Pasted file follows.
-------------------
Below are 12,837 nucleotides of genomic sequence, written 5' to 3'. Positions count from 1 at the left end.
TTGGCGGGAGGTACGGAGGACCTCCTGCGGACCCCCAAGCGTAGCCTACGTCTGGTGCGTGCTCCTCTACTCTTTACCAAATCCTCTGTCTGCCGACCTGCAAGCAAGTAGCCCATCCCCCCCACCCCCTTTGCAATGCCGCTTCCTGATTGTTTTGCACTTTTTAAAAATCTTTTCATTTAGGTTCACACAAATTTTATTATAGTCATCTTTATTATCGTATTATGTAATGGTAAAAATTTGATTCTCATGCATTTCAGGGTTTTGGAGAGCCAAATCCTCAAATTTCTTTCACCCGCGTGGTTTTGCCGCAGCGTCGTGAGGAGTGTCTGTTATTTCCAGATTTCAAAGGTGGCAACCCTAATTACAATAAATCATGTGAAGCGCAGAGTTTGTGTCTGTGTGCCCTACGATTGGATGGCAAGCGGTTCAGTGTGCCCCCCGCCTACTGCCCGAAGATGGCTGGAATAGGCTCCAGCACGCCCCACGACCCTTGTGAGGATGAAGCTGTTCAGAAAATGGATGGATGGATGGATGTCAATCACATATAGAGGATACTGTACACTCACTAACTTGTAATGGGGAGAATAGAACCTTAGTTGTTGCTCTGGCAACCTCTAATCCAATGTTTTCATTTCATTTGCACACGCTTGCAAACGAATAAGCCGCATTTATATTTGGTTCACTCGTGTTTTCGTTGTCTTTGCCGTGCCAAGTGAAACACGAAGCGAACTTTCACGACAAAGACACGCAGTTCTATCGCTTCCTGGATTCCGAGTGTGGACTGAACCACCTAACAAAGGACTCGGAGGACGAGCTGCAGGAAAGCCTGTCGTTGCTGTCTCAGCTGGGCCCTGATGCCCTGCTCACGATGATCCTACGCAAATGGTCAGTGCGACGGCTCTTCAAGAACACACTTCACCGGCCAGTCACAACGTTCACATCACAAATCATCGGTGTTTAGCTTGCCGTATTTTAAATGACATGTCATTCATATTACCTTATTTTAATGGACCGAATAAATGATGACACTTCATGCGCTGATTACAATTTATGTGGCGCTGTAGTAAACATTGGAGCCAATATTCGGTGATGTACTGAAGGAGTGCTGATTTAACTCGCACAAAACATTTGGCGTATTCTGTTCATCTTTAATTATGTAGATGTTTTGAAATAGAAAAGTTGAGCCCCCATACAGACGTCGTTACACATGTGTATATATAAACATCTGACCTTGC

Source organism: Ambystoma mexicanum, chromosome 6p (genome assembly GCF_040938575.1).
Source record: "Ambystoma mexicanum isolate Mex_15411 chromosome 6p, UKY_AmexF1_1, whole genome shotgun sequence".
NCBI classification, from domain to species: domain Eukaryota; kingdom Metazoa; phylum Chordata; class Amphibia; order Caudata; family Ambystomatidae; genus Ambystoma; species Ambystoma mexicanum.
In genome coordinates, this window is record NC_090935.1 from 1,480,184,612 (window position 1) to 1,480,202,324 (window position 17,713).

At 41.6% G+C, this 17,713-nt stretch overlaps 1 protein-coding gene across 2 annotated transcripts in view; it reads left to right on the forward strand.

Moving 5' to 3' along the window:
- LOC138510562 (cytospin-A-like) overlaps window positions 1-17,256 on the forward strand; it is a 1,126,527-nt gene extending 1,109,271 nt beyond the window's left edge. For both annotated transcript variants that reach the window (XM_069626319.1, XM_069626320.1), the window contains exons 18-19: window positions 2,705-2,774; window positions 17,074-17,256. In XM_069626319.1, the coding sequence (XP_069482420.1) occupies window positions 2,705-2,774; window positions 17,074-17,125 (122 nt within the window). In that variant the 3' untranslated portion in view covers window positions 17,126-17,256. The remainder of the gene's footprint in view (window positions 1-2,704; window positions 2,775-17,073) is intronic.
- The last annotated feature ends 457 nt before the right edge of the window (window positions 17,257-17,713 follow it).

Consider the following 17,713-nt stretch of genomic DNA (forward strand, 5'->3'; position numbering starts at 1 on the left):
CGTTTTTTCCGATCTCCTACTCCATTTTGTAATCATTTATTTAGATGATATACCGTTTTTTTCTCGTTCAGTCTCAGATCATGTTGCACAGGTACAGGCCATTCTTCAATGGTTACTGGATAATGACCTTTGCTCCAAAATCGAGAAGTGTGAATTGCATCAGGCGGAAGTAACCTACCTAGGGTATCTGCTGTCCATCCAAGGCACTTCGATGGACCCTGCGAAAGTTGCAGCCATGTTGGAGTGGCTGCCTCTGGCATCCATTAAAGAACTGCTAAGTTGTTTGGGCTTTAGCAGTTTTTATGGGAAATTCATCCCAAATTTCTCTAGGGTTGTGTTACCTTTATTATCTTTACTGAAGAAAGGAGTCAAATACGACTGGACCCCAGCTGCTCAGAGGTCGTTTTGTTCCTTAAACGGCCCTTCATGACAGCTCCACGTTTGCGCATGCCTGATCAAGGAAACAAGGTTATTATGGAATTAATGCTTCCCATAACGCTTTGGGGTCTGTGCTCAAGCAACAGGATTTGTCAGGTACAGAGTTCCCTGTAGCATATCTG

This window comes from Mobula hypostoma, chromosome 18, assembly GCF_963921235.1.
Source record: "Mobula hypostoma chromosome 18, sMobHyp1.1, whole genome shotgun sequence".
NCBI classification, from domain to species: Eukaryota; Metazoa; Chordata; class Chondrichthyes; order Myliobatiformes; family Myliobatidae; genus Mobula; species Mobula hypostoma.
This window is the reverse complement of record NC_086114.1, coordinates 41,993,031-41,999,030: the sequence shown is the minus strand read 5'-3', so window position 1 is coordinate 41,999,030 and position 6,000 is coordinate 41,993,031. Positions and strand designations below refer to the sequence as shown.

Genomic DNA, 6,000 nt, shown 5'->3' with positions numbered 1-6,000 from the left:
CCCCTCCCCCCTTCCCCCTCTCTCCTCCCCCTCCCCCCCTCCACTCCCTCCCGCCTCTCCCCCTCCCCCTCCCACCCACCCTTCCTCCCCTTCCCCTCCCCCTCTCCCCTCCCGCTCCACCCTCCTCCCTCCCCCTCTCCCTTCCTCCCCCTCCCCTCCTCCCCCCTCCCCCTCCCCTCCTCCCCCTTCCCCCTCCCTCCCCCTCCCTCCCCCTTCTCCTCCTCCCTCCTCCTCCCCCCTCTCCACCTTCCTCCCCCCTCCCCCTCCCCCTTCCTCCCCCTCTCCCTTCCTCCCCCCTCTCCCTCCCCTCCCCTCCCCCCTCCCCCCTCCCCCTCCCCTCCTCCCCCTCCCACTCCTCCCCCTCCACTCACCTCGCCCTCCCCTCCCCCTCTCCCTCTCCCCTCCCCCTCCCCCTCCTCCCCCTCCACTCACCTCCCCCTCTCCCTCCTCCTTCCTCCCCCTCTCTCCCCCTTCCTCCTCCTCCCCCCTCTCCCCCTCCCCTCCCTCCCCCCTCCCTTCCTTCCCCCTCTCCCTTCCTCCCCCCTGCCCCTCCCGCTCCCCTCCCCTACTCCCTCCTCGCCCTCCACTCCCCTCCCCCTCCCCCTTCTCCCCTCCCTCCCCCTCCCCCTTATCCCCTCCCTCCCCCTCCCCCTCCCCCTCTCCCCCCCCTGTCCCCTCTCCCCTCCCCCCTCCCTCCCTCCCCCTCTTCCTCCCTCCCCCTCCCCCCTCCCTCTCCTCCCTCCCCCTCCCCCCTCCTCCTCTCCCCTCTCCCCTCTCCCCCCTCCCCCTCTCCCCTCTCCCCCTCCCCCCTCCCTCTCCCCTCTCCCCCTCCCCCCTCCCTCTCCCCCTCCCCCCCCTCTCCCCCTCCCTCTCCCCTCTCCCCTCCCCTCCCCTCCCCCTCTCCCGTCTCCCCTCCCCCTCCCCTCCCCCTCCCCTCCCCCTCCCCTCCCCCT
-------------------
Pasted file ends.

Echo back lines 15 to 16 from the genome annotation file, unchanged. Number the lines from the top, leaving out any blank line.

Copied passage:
NCBI classification, from domain to species: Eukaryota; Metazoa; Chordata; class Chondrichthyes; order Myliobatiformes; family Myliobatidae; genus Mobula; species Mobula hypostoma.
This window is the reverse complement of record NC_086114.1, coordinates 41,993,031-41,999,030: the sequence shown is the minus strand read 5'-3', so window position 1 is coordinate 41,999,030 and position 6,000 is coordinate 41,993,031. Positions and strand designations below refer to the sequence as shown.